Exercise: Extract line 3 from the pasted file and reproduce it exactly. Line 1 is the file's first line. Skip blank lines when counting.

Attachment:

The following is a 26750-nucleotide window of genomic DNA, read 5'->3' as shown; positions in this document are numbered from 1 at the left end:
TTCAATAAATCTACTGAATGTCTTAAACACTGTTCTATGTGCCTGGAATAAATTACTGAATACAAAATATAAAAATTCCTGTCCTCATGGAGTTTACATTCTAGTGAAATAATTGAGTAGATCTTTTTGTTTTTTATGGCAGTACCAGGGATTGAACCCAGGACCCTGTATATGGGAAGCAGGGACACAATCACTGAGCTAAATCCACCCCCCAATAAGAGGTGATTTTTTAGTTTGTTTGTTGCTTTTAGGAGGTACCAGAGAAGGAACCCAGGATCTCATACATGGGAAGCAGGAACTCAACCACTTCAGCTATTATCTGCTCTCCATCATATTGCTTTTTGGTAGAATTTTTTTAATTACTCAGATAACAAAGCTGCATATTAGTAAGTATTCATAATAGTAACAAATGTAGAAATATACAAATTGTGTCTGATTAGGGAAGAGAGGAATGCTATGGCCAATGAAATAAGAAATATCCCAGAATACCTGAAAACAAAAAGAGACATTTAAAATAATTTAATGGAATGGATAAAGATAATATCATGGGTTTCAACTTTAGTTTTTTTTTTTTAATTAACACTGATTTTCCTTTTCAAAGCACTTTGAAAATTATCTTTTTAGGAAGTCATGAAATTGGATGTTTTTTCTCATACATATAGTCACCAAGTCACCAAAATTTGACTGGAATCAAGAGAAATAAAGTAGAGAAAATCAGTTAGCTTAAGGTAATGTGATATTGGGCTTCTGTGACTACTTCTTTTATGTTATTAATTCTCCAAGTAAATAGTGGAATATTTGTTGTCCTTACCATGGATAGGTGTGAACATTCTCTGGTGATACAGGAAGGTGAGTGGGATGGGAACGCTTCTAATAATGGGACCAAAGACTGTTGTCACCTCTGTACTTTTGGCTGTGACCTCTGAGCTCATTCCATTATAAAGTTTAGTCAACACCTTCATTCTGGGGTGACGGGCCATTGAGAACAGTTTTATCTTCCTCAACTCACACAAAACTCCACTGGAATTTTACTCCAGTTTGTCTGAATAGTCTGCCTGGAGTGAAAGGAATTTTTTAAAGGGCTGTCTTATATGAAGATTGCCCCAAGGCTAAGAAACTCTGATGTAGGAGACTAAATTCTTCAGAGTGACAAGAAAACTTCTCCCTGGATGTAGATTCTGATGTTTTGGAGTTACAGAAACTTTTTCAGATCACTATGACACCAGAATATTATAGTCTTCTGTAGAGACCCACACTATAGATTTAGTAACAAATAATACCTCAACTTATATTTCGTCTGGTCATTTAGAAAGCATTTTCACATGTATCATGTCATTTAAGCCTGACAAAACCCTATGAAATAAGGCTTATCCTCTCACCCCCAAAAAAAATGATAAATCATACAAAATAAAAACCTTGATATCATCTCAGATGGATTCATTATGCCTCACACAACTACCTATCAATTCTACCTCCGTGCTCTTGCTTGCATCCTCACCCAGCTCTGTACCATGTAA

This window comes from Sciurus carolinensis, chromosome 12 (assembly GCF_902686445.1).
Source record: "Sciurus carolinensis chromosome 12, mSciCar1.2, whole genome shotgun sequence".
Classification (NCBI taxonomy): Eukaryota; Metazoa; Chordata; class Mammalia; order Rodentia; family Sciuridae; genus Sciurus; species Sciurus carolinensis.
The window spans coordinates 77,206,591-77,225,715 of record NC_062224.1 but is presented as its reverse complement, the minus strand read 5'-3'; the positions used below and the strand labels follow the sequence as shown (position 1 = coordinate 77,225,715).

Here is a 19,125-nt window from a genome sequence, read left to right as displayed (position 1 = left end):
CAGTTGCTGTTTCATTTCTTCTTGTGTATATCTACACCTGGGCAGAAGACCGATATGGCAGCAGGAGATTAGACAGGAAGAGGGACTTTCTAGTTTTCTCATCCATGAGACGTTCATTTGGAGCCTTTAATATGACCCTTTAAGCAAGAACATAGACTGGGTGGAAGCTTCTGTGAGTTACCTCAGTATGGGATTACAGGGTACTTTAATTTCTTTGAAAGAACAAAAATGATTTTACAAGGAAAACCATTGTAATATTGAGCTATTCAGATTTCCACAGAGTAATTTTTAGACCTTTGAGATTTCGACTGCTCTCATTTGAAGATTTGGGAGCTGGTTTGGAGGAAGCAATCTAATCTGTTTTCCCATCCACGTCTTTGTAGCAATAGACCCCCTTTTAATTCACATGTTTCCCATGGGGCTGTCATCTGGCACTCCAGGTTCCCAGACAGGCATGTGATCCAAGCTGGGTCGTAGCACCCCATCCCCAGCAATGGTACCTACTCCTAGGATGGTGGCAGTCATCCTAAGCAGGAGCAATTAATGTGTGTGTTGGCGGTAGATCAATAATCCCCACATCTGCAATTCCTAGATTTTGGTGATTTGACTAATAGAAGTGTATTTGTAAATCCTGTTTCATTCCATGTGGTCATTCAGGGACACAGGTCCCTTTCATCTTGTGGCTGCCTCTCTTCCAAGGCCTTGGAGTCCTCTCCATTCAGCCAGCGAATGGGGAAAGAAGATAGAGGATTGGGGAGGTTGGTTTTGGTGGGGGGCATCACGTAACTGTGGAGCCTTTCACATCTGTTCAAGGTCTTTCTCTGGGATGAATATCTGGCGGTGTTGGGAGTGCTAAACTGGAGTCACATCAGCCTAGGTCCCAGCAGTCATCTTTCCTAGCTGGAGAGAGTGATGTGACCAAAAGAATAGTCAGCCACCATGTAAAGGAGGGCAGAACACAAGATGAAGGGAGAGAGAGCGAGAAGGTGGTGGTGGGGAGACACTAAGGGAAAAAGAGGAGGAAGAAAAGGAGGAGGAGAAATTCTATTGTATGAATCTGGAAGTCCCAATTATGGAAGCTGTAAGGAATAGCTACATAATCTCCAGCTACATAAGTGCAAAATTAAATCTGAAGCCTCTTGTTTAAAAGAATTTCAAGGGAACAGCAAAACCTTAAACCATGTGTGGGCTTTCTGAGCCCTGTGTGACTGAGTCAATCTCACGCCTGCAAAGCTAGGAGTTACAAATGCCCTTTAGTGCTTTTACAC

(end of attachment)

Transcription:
This window comes from Sciurus carolinensis, chromosome 12 (assembly GCF_902686445.1).